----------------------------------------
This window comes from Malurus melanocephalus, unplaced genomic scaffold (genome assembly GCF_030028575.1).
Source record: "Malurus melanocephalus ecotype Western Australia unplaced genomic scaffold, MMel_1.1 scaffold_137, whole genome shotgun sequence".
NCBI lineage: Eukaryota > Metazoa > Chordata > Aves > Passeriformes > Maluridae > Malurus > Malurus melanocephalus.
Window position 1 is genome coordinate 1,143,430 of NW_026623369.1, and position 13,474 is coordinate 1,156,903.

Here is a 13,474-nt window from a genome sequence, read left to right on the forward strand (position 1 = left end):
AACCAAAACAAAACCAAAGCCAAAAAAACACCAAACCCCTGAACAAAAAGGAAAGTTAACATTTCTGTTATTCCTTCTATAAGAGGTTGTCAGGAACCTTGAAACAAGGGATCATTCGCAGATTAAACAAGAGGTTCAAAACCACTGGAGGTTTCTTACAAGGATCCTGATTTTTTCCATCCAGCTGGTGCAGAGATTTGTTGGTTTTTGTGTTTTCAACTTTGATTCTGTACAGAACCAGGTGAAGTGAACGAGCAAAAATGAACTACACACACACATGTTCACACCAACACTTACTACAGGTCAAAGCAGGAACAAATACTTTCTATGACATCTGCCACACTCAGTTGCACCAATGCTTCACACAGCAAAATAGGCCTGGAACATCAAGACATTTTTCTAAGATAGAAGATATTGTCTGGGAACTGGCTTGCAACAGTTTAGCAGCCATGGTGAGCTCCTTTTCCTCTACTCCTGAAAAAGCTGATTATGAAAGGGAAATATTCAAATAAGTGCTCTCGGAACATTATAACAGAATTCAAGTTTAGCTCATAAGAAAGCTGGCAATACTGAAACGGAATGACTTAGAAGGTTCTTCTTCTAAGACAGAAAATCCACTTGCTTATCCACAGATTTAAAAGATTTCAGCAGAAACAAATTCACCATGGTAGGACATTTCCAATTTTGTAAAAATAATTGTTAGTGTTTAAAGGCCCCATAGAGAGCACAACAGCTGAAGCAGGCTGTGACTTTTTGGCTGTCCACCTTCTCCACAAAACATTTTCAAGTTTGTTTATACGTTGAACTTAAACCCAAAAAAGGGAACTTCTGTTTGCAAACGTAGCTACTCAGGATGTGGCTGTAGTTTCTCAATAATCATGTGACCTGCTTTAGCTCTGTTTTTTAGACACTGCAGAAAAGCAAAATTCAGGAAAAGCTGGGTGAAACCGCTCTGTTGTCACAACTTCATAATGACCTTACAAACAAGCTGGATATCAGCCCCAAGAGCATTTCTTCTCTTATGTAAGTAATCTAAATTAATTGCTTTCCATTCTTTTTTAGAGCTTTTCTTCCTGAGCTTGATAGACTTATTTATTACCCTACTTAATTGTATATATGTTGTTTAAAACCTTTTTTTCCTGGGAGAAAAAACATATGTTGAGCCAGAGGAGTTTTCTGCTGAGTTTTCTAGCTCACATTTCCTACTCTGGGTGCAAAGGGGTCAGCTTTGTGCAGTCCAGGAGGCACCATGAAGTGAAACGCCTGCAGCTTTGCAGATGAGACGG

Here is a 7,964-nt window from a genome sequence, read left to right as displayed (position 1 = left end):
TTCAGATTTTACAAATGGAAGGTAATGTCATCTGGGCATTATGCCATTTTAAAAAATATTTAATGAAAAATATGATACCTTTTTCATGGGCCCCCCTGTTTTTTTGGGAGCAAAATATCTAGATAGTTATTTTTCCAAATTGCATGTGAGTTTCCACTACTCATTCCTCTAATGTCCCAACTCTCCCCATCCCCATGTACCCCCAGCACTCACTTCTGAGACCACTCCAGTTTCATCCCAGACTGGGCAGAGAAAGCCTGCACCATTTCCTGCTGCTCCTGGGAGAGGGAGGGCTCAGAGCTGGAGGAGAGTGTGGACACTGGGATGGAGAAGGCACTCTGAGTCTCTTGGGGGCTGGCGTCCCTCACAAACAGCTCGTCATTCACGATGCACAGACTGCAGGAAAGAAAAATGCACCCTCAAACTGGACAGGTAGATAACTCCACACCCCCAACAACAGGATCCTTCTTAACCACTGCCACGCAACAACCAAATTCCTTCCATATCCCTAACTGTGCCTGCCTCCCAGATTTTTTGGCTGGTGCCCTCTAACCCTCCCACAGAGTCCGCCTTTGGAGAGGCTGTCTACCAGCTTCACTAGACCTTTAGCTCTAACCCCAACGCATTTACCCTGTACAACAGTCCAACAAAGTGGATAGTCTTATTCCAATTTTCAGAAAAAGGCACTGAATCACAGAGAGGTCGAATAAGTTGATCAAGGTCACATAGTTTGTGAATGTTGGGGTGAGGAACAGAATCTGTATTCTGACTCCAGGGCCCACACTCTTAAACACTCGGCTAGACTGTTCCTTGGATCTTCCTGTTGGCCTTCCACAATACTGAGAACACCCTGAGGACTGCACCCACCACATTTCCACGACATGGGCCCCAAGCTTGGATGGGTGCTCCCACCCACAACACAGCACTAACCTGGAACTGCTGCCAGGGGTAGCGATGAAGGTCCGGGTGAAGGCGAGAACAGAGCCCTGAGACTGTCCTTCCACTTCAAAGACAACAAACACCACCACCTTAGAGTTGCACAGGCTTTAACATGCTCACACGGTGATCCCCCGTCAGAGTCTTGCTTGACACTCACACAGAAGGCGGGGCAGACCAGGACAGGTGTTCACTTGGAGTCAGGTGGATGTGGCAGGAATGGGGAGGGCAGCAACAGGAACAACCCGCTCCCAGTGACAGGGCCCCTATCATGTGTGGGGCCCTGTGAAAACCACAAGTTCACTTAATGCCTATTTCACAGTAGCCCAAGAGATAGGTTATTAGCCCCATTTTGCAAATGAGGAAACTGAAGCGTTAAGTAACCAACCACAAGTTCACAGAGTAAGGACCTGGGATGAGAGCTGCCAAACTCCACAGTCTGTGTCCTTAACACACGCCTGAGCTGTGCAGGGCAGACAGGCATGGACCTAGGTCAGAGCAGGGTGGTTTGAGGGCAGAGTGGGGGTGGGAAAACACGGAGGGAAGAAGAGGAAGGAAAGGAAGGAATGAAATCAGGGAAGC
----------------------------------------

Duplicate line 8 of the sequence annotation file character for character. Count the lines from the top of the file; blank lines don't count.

TTCAGATTTTACAAATGGAAGGTAATGTCATCTGGGCATTATGCCATTTTAAAAAATATTTAATGAAAAATATGATACCTTTTTCATGGGCCCCCCTGTTTTTTTGGGAGCAAAATATCTAGATAGTTATTTTTCCAAATTGCATGTGAGTTTCCACTACTCATTCCTCTAATGTCCCAACTCTCCCCATCCCCATGTACCCCCAGCACTCACTTCTGAGACCACTCCAGTTTCATCCCAGACTGGGCAGAGAAAGCCTGCACCATTTCCTGCTGCTCCTGGGAGAGGGAGGGCTCAGAGCTGGAGGAGAGTGTGGACACTGGGATGGAGAAGGCACTCTGAGTCTCTTGGGGGCTGGCGTCCCTCACAAACAGCTCGTCATTCACGATGCACAGACTGCAGGAAAGAAAAATGCACCCTCAAACTGGACAGGTAGATAACTCCACACCCCCAACAACAGGATCCTTCTTAACCACTGCCACGCAACAACCAAATTCCTTCCATATCCCTAACTGTGCCTGCCTCCCAGATTTTTTGGCTGGTGCCCTCTAACCCTCCCACAGAGTCCGCCTTTGGAGAGGCTGTCTACCAGCTTCACTAGACCTTTAGCTCTAACCCCAACGCATTTACCCTGTACAACAGTCCAACAAAGTGGATAGTCTTATTCCAATTTTCAGAAAAAGGCACTGAATCACAGAGAGGTCGAATAAGTTGATCAAGGTCACATAGTTTGTGAATGTTGGGGTGAGGAACAGAATCTGTATTCTGACTCCAGGGCCCACACTCTTAAACACTCGGCTAGACTGTTCCTTGGATCTTCCTGTTGGCCTTCCACAATACTGAGAACACCCTGAGGACTGCACCCACCACATTTCCACGACATGGGCCCCAAGCTTGGATGGGTGCTCCCACCCACAACACAGCACTAACCTGGAACTGCTGCCAGGGGTAGCGATGAAGGTCCGGGTGAAGGCGAGAACAGAGCCCTGAGACTGTCCTTCCACTTCAAAGACAACAAACACCACCACCTTAGAGTTGCACAGGCTTTAACATGCTCACACGGTGATCCCCCGTCAGAGTCTTGCTTGACACTCACACAGAAGGCGGGGCAGACCAGGACAGGTGTTCACTTGGAGTCAGGTGGATGTGGCAGGAATGGGGAGGGCAGCAACAGGAACAACCCGCTCCCAGTGACAGGGCCCCTATCATGTGTGGGGCCCTGTGAAAACCACAAGTTCACTTAATGCCTATTTCACAGTAGCCCAAGAGATAGGTTATTAGCCCCATTTTGCAAATGAGGAAACTGAAGCGTTAAGTAACCAACCACAAGTTCACAGAGTAAGGACCTGGGATGAGAGCTGCCAAACTCCACAGTCTGTGTCCTTAACACACGCCTGAGCTGTGCAGGGCAGACAGGCATGGACCTAGGTCAGAGCAGGGTGGTTTGAGGGCAGAGTGGGGGTGGGAAAACACGGAGGGAAGAAGAGGAAGGAAAGGAAGGAATGAAATCAGGGAAGC